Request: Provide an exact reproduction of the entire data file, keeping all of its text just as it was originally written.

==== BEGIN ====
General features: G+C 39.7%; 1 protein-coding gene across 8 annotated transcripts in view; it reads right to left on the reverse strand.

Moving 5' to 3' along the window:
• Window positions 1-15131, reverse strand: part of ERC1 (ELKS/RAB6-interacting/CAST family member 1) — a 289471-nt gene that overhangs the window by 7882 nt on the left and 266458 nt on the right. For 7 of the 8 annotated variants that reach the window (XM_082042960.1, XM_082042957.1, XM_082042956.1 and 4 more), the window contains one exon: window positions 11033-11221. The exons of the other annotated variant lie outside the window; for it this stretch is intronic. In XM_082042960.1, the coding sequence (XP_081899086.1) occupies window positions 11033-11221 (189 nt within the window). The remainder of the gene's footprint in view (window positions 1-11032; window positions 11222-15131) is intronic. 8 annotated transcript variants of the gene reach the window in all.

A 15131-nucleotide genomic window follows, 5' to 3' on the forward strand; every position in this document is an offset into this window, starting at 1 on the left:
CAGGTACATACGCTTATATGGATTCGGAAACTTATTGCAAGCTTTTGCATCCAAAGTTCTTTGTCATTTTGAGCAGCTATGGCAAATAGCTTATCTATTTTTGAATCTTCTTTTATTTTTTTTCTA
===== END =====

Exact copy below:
General features: G+C 39.7%; 1 protein-coding gene across 8 annotated transcripts in view; it reads right to left on the reverse strand.

Moving 5' to 3' along the window:
• Window positions 1-15131, reverse strand: part of ERC1 (ELKS/RAB6-interacting/CAST family member 1) — a 289471-nt gene that overhangs the window by 7882 nt on the left and 266458 nt on the right. For 7 of the 8 annotated variants that reach the window (XM_082042960.1, XM_082042957.1, XM_082042956.1 and 4 more), the window contains one exon: window positions 11033-11221. The exons of the other annotated variant lie outside the window; for it this stretch is intronic. In XM_082042960.1, the coding sequence (XP_081899086.1) occupies window positions 11033-11221 (189 nt within the window). The remainder of the gene's footprint in view (window positions 1-11032; window positions 11222-15131) is intronic. 8 annotated transcript variants of the gene reach the window in all.

A 15131-nucleotide genomic window follows, 5' to 3' on the forward strand; every position in this document is an offset into this window, starting at 1 on the left:
CAGGTACATACGCTTATATGGATTCGGAAACTTATTGCAAGCTTTTGCATCCAAAGTTCTTTGTCATTTTGAGCAGCTATGGCAAATAGCTTATCTATTTTTGAATCTTCTTTTATTTTTTTTCTA